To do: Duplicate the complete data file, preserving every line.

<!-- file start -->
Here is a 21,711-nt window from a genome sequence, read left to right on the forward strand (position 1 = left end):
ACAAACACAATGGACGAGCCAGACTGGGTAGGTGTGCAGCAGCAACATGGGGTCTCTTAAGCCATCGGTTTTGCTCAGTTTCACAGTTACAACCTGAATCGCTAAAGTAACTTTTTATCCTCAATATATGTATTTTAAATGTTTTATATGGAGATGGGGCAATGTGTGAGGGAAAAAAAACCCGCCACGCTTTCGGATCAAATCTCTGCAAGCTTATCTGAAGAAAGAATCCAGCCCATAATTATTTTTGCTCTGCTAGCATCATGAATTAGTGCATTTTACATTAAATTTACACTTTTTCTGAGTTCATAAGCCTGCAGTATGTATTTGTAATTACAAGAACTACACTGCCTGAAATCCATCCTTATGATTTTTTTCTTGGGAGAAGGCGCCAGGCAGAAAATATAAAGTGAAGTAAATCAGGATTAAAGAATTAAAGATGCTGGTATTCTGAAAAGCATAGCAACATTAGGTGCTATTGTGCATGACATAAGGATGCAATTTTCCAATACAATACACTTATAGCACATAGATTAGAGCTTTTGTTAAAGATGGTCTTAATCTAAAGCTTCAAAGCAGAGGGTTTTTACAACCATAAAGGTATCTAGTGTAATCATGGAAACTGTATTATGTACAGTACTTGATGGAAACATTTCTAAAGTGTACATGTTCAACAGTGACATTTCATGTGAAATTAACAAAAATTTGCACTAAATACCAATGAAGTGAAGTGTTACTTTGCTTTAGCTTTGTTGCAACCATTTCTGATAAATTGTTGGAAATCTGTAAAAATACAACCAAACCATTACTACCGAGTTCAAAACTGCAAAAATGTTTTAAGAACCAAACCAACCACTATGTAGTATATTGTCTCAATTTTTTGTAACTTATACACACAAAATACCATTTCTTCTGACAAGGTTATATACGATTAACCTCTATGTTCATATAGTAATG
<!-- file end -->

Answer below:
Here is a 21,711-nt window from a genome sequence, read left to right on the forward strand (position 1 = left end):
ACAAACACAATGGACGAGCCAGACTGGGTAGGTGTGCAGCAGCAACATGGGGTCTCTTAAGCCATCGGTTTTGCTCAGTTTCACAGTTACAACCTGAATCGCTAAAGTAACTTTTTATCCTCAATATATGTATTTTAAATGTTTTATATGGAGATGGGGCAATGTGTGAGGGAAAAAAAACCCGCCACGCTTTCGGATCAAATCTCTGCAAGCTTATCTGAAGAAAGAATCCAGCCCATAATTATTTTTGCTCTGCTAGCATCATGAATTAGTGCATTTTACATTAAATTTACACTTTTTCTGAGTTCATAAGCCTGCAGTATGTATTTGTAATTACAAGAACTACACTGCCTGAAATCCATCCTTATGATTTTTTTCTTGGGAGAAGGCGCCAGGCAGAAAATATAAAGTGAAGTAAATCAGGATTAAAGAATTAAAGATGCTGGTATTCTGAAAAGCATAGCAACATTAGGTGCTATTGTGCATGACATAAGGATGCAATTTTCCAATACAATACACTTATAGCACATAGATTAGAGCTTTTGTTAAAGATGGTCTTAATCTAAAGCTTCAAAGCAGAGGGTTTTTACAACCATAAAGGTATCTAGTGTAATCATGGAAACTGTATTATGTACAGTACTTGATGGAAACATTTCTAAAGTGTACATGTTCAACAGTGACATTTCATGTGAAATTAACAAAAATTTGCACTAAATACCAATGAAGTGAAGTGTTACTTTGCTTTAGCTTTGTTGCAACCATTTCTGATAAATTGTTGGAAATCTGTAAAAATACAACCAAACCATTACTACCGAGTTCAAAACTGCAAAAATGTTTTAAGAACCAAACCAACCACTATGTAGTATATTGTCTCAATTTTTTGTAACTTATACACACAAAATACCATTTCTTCTGACAAGGTTATATACGATTAACCTCTATGTTCATATAGTAATG